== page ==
Afterward Sylvia and her companion, David, threw a party in the bookstore’s upstairs rooms. It was a night to remember, at least for me. I finally got to ask Aleksander Hemon about the classic Québécois novelist Louis Hémon (no relation, alas). Deborah Landau gave a dramatic reading of the first page of The White Hotel. Joanna Yas and Adam Thirlwell led the “tumbleweeds”—the kids who live above the shop and do the shelving—in a kind of impromptu roundtable on The Goon Squad. I wish you had been there.
The next morning a friend took me to the suburb of Malakoff to visit the painter Sam Szafran and his wife, Lilette. Here, my vertigo steepened and deepened. M. Szafran is in his late seventies. A Parisian Jew who spent his childhood in hiding and lost most of his family in the war, he was befriended as a youth by many artists of an older generation. Our talk revolved around Beckett, Giacometti, Picasso, and Cartier-Bresson. M. Szafran is an uncanny mimic and one of the best storytellers I have ever met. I may never have heard Calder speak, or Chagall, but I have heard the late James Lord talking in French—and M. Szafran’s impression vouched for all the rest.
Although he claims to have lost much of his English (and has never gone to visit his painting at MoMA, because he’s afraid of flying), his English—when he speaks it—is startlingly pure Australian. After the war, he explained, he and his mother and sister spent three years in Melbourne. There, he trained as a jockey, because he was malnourished and very small, but “they were always giving me the strap,” so he stowed away to Jakarta. At sea he was discovered and would have been pitched overboard by the crew, only the captain intervened. When the family sailed back to France, in 1951, he kissed the ground at Marseilles.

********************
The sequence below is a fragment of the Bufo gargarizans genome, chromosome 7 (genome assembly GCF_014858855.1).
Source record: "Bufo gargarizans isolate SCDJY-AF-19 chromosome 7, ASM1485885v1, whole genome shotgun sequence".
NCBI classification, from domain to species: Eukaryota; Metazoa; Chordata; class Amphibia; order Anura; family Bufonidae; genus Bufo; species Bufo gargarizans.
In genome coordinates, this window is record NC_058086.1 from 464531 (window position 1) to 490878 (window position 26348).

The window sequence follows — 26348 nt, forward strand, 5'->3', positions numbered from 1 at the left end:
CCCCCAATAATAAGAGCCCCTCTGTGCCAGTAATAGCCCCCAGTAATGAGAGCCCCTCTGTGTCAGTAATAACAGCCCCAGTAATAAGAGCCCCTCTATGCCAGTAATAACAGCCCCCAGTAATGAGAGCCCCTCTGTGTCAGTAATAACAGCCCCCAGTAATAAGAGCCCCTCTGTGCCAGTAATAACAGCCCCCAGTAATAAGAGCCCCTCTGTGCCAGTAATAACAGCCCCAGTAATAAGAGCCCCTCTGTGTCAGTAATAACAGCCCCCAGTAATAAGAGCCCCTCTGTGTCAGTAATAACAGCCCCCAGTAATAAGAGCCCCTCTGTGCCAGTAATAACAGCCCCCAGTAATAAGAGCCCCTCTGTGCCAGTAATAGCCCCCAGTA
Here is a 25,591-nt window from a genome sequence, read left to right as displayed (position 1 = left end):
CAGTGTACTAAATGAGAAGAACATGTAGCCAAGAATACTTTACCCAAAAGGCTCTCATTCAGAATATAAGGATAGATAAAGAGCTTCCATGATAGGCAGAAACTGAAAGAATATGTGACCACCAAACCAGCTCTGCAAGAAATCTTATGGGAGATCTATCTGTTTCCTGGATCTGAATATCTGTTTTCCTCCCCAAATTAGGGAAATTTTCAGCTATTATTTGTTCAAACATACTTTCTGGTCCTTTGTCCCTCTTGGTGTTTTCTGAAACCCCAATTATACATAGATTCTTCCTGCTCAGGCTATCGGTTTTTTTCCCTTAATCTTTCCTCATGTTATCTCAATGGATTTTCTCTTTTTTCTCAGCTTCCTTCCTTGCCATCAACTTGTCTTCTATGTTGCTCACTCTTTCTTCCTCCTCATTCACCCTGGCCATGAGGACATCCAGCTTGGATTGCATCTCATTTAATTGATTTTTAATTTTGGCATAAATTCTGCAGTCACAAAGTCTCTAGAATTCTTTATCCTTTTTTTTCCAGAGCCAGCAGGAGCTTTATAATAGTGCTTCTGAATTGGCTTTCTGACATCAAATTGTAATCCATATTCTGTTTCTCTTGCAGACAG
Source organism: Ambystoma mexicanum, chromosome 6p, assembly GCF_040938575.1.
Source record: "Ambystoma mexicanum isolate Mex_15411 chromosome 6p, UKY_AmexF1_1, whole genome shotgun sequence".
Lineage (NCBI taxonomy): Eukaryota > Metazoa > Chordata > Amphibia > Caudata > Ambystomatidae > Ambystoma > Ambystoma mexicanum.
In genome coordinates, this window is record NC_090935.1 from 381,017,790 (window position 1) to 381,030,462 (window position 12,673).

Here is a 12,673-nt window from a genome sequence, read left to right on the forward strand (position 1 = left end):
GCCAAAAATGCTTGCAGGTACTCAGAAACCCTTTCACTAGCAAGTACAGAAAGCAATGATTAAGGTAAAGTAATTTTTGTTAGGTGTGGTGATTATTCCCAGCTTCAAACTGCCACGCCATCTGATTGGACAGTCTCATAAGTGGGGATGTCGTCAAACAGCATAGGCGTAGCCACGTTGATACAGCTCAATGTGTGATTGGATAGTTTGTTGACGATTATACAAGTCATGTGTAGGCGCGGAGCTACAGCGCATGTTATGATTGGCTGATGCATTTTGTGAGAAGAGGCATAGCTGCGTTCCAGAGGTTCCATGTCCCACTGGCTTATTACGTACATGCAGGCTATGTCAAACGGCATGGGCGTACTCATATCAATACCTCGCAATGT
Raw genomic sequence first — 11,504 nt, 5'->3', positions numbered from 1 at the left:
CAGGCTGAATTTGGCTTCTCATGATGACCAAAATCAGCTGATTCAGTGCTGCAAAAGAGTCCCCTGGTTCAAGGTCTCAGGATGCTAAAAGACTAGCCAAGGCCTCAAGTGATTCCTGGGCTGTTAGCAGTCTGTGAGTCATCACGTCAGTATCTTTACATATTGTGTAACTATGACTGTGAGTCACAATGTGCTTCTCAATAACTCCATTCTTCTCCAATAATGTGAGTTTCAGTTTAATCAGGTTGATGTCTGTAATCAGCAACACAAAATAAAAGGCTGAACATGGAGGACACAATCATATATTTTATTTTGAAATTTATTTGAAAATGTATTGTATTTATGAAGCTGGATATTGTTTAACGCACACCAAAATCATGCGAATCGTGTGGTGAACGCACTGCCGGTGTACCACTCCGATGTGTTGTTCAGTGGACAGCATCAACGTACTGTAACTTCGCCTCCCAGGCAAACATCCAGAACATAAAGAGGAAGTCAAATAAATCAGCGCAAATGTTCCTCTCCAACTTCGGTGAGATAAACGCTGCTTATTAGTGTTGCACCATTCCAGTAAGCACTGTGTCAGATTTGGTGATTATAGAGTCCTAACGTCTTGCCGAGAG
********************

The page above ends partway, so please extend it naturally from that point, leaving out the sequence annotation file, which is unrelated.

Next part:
By the mid fifties, as a teenager, he was living on the streets of Montparnasse, in the company of artists and musicians. He remains passionate about jazz. Chet Baker introduced M. Szafran to heroin; he credits Mme Szafran with getting him clean. Many of his works are portraits of her, seated on a bench by Gaudi, in the shadow of the giant vine that fills his atelier. Beneath this vine—a kind of one-plant indoor jungle—are large tables holding oil pastels, arranged by color. Half-finished tableaux stand on easels, drooping cobwebs, the labor of years. M. Szafran insists that he owns a feather duster, somewhere, “mais je travaille dans la poussière.”
There was an especially funny story he told, involving Chagall, Cartier-Bresson, and Lincoln Kirstein, which I have spent the last ten minutes trying and failing to reproduce—and also I wanted to tell you how I went to buy a box of chocolates off the Place Saint Sulpice and ended up, impossibly, underneath the Eiffel Tower—but now there are fighter jets flying in formation over the cathedral, the sun is low in the sky, and I promised to send you copy before the afternoon.
As you will have guessed from all the softball metaphors above, I’m eager to hear how Stephen and the others fared against The New Yorker. In the meantime, please remember me to the team.
Amitiés a tous,